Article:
• Straight Edge: A Clear-Headed Hardcore Punk History

    Straight Edge: A Clear-Headed Hardcore Punk History

    Stories and anecdotes survey punk’s “Straight Edge” movement as the youth of America swear off drugs and booze to achieve Nirvana in the mosh pit.

  • Spoke: Images and Stories from the 1980s Washington, DC Punk Sce

    Spoke: Images and Stories from the 1980s Washington, DC Punk Sce

    Companion photo book to the documentary Salad Days, an exploration of Washington DC’s trailblazing hardcore punk scene.

  • THERE WILL BE QUIET: THE STORY OF JUDGE

    THERE WILL BE QUIET: THE STORY OF JUDGE

    Mike Judge created the straight edge band Judge as a darker, more militant answer to the movement’s detractors. A loner who was able to conquer his stage fright to lead a band, Judge revisits the band in this new documentary.

  • Riverboat Gamblers

    Riverboat Gamblers

    Riverboat Gamblers can always be counted on to give fans a live music aurogasm, and Jen Cray can always be counted on to cheer them on whenever they play her hometown.

  • American Hardcore

    American Hardcore

    The net result of plowing through a weighty tome like this is a sense of awe at how a bunch of kids created their own culture whole cloth, like the music industry on a Utopian, communal, microcosmic level.

  • Suicidal Tendencies

    Suicidal Tendencies

    No Mercy Fool/The Suicidal Family (Suicidal). Review by Matthew Moyer.

  • Bad Religion

    Bad Religion

    Bad Religion celebrate their 30-year career the only way they know how: by releasing a killer new album and touring the country playing songs off of all 15 of their punk rock defining releases! Jen Cray was at the party without her hot pink wig.

  • Dance of Days

    Dance of Days

    Akashic Press expands, redesigns, and re-releases Mark Anderson and Mark Jenkins‘s invaluable DIY learning tool, Dance of Days. Even better, it’s just as energizing as the first read. What were YOU up to at age 16?

  • You Weren’t There

    You Weren’t There

    In the near future, there will be a documentary produced on every single punk scene or band from the late ’70s to mid ’80s. And that’s just fine.

  • Strike Anywhere

    Strike Anywhere

    Strike Anywhere turns a room full of strangers into a family with their well-measured mix of melodic punk and angry politics.

  • Tour:Smart – And Break the Band

    Martin Atkins imparts the wisdom of several decades worth of punk rock self-sufficiency into one book. Except for predictable sections on sex and drugs, Rob Ward is impressed.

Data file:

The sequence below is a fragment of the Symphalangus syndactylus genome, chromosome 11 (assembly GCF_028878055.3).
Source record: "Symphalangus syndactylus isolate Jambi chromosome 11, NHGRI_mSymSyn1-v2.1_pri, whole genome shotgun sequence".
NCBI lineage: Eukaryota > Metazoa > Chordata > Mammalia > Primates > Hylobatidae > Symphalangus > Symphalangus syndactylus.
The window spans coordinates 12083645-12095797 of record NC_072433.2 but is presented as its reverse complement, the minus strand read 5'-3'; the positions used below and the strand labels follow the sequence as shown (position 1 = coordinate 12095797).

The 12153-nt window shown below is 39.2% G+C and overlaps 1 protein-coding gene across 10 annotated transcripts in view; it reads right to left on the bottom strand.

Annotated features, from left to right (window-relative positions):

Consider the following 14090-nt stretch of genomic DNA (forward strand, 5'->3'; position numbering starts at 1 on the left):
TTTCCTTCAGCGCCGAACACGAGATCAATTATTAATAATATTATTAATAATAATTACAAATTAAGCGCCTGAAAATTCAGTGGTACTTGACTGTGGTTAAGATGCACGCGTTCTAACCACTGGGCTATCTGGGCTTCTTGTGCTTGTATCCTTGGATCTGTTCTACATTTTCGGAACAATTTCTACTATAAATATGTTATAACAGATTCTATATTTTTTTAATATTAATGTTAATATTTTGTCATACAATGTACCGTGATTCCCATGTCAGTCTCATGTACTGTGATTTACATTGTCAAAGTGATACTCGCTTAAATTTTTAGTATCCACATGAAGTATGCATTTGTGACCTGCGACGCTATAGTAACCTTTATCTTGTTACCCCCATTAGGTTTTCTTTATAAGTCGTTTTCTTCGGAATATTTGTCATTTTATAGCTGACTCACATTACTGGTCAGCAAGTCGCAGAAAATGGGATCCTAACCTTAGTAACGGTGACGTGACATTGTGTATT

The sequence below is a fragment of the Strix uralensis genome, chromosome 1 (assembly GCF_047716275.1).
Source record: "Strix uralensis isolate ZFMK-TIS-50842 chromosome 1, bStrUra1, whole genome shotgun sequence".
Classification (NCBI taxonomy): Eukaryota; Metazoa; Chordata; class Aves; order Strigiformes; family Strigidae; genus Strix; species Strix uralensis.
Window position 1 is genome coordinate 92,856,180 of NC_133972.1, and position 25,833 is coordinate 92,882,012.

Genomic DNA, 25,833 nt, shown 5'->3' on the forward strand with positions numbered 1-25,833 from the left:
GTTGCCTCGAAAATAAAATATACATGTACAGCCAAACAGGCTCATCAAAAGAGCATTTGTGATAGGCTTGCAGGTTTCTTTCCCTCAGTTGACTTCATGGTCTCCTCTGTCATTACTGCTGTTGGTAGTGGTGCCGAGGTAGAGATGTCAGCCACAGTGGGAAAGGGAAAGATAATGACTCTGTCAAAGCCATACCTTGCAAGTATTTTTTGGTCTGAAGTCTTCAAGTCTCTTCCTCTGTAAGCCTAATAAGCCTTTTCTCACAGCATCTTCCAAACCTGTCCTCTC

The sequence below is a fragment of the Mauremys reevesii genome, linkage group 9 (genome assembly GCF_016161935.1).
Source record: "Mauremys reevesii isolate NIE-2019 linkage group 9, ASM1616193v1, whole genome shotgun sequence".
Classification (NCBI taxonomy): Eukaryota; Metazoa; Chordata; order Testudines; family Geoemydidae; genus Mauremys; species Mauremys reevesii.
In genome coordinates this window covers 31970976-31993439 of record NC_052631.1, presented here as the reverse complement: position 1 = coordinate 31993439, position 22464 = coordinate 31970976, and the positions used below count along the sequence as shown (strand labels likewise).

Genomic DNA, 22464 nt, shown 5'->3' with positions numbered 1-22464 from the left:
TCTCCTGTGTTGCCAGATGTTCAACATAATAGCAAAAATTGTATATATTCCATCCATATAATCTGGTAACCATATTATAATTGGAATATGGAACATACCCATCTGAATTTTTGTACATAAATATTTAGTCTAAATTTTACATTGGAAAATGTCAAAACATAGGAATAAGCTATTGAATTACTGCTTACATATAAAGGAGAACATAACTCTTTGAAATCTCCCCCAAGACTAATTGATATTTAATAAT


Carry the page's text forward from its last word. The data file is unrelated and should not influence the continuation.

• Tour:Smart – And Break the Band

    Tour:Smart – And Break the Band

    Martin Atkins imparts the wisdom of several decades worth of punk rock self-sufficiency into one book. Except for predictable sections on sex and drugs, Rob Ward is impressed.

  • Vivian Girls

    Vivian Girls

    Vivian Girls (In The Red). Review by Matthew Moyer.

  • Static Radio NJ

    An Evening of Bad Decisions (Black Numbers). Review by Jen Cray.

  • Incommunicado

    Incommunicado

    Losing Daylight (A-F Records). Review by Jen Cray.

  • Midnight Bombers

    Midnight Bombers

    Evil Streets (Wondertaker). Review by Jen Cray.

  • Token Entry

    Token Entry

    The Re-Issues (Jaybird & Weight of the World) (I Scream). Review by Jen Cray.

  • XBXRX

    XBXRX

    Speaking with vocalist Vice Cooler and guitarist Steve Touchstone of the undefinable trio of XBXRX, Jen Cray got them to talk about the brilliance of Kill Rock Stars, recording with Ian Mackaye and Steve Albini and how their live shows have resulted in permanent scarring.

  • Pennywise

    Pennywise

    SoCal and NYC hardcore invade the Sunshine state with Pennywise and H2O turning Orlando’s House of Blues into one large mosh pit. A drenched Jen Cray reports.

  • America Needs More Religion

    More than two decades into their career, Bad Religion have delivered their most focused critique of an American presidency. The Empire Strikes First pulls aside the curtain of Christianity and “homeland security” to reveal the men at the controls. Eric J. Iannelli hopes it hasn’t come too late.

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